Michigan State and Kentucky, all of
whom have beaten Michigan once
for its four losses this season.
Michigan anticipates a good perfor-
mance nonetheless.

by Michael Rosenberg
Daily Sports Writer
During the Cold War, the Soviet
Union and the United States were
the two most powerful countries in
the world. Other countries had their
moments - China thought it was
cool for a while - but basically the
Soviet Union and the U.S. battled for
global supremacy.
The Big Ten wrestling season is
like the Cold War.
"I think Penn State and Iowa will
battle it out for the Big Ten and pos-
sibly the national title," Michigan
coach Dale Bahr said. "It would be
very difficult for anyone to step up
and beat them." In other words, ev-
erybody else is battling it out for
third place.
This weekend's matches have
major implications for that fight for
third. Michigan, currently ranked
fifth nationally, travels to Columbus
tonight to take on No. 6 Ohio State.
The Wolverines then come home for
a meet with the eighth-ranked
Minnesota Golden Gophers Sunday
at 2 p.m. at Cliff Keen Arena.
The Buckeyes feature six
wrestlers who are ranked in the top
ten, including defending national
champion Kevin Randleman (177
pounds). Randleman went unde-
feated last year, and he is favored to
repeat as NCAA champion.
"Randleman has strength, power,
and quickness. He's a tremendous
natural athlete," Bahr said.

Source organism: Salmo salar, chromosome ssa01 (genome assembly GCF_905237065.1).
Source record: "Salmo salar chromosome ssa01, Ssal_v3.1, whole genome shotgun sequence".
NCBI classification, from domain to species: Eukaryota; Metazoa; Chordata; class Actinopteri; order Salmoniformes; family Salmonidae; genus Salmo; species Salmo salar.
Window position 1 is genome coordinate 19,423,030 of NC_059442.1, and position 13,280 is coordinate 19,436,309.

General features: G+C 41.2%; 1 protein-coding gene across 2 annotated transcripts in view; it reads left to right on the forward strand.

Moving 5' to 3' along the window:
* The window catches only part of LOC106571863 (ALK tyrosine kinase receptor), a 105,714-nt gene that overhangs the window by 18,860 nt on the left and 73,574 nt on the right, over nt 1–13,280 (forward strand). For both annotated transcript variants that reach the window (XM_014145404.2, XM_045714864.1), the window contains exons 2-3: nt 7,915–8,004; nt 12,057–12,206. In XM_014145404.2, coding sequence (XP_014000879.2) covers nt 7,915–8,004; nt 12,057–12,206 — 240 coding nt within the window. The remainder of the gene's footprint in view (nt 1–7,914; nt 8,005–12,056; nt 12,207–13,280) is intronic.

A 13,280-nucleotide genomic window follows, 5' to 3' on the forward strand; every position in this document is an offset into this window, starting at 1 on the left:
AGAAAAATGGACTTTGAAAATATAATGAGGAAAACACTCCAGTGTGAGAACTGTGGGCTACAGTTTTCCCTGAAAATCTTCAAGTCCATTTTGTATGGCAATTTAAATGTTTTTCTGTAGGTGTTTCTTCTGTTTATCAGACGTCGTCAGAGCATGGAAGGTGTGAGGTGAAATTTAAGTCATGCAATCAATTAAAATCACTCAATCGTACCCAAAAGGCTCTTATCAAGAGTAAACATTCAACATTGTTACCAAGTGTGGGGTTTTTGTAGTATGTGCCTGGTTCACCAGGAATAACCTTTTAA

If Randleman seems like
Superman, then Michigan's Lanny
Green is his kryptonite. Over the
past two years, Green is 1-0-2
against Randleman. During that
same time, the rest of the country is
0-55-1 against the Buckeye.
"They have always wrestled
tight," Ohio State assistant Jim
Jordan said. "There's something

about their style ... Green gives
Kevin some trouble. But it's
(almost) time for the big stuff. I
think Kevin will beat Green."
"I don't think Randleman likes to
wrestle Lanny," Bahr said. "It's the
classic confrontation of a nat ral
athlete versus a dogged mental tp-
proach. I think Lanny is tougher
mentally than Randleman."
Another match involving a
ranked wrestler is at 158 pounds,
where Michigan's Sean Bormet,
who is currently third in the coun-
try, takes on No. 4 Mike Schyck of
Ohio State.
"That's always a real tough
match," Jordan said. "Those guys
are two tough wrestlers."
This weekend will present an ex-
tremely tough challenge for Bormet,
who has been wrestling with an in-
jured back all year. Bormet appeared
to be completely healthy at the Cliff
Keen Team Duals three weeks ago,
when he was named that
tournament's most outstanding
wrestler. But then he was forced to
sit out the Purdue meet last week
when the back acted up.
"It hasn't bothered me in practice
lately," Bormet said. "I don't think it
will bother me this weekend.
Hopefully I'll be 100 percent by the
Big Tens."
As if wrestling Schyck wasn't
difficult enough, Bormet will have to
face second-ranked Mike Marzetta
of Minnesota Sunday.
"Those two have wrestled close
before," Minnesota coach J
Robinson said. "I think it will come
down to whoever's ready to wrestle.
"The meet itself will be very
close. The ball's in their court.
We're ranked eighth. What are they
ranked, fifth? They're favored to
win. Obviously, if we win, it will
help us nationally."